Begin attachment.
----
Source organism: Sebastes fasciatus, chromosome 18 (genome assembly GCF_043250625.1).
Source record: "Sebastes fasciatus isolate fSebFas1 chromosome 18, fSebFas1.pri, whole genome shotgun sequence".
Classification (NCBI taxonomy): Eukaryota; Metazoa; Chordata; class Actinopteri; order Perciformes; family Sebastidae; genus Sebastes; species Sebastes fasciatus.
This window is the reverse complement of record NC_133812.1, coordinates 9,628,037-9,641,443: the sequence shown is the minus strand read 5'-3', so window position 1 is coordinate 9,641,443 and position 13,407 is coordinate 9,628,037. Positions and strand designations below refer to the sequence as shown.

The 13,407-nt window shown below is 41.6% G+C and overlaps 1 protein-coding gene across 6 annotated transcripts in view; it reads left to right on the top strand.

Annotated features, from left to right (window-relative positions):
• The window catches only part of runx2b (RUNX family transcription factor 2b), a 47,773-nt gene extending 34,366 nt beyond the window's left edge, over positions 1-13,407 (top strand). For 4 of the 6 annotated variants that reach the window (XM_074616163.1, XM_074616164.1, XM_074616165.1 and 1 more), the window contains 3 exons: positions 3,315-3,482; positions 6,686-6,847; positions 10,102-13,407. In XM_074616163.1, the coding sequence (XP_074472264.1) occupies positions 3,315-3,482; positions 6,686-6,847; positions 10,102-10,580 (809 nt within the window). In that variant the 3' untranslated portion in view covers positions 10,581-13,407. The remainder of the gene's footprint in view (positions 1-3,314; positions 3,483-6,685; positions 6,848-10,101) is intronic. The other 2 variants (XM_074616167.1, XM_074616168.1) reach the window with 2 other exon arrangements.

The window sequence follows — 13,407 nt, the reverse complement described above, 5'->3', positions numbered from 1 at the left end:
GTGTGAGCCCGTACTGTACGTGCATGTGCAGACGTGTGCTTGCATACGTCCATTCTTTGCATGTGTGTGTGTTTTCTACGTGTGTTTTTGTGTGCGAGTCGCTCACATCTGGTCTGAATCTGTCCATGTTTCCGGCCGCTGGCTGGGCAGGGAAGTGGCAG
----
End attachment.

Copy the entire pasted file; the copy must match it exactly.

Source organism: Sebastes fasciatus, chromosome 18 (genome assembly GCF_043250625.1).
Source record: "Sebastes fasciatus isolate fSebFas1 chromosome 18, fSebFas1.pri, whole genome shotgun sequence".
Classification (NCBI taxonomy): Eukaryota; Metazoa; Chordata; class Actinopteri; order Perciformes; family Sebastidae; genus Sebastes; species Sebastes fasciatus.
This window is the reverse complement of record NC_133812.1, coordinates 9,628,037-9,641,443: the sequence shown is the minus strand read 5'-3', so window position 1 is coordinate 9,641,443 and position 13,407 is coordinate 9,628,037. Positions and strand designations below refer to the sequence as shown.

The 13,407-nt window shown below is 41.6% G+C and overlaps 1 protein-coding gene across 6 annotated transcripts in view; it reads left to right on the top strand.

Annotated features, from left to right (window-relative positions):
• The window catches only part of runx2b (RUNX family transcription factor 2b), a 47,773-nt gene extending 34,366 nt beyond the window's left edge, over positions 1-13,407 (top strand). For 4 of the 6 annotated variants that reach the window (XM_074616163.1, XM_074616164.1, XM_074616165.1 and 1 more), the window contains 3 exons: positions 3,315-3,482; positions 6,686-6,847; positions 10,102-13,407. In XM_074616163.1, the coding sequence (XP_074472264.1) occupies positions 3,315-3,482; positions 6,686-6,847; positions 10,102-10,580 (809 nt within the window). In that variant the 3' untranslated portion in view covers positions 10,581-13,407. The remainder of the gene's footprint in view (positions 1-3,314; positions 3,483-6,685; positions 6,848-10,101) is intronic. The other 2 variants (XM_074616167.1, XM_074616168.1) reach the window with 2 other exon arrangements.

The window sequence follows — 13,407 nt, the reverse complement described above, 5'->3', positions numbered from 1 at the left end:
GTGTGAGCCCGTACTGTACGTGCATGTGCAGACGTGTGCTTGCATACGTCCATTCTTTGCATGTGTGTGTGTTTTCTACGTGTGTTTTTGTGTGCGAGTCGCTCACATCTGGTCTGAATCTGTCCATGTTTCCGGCCGCTGGCTGGGCAGGGAAGTGGCAG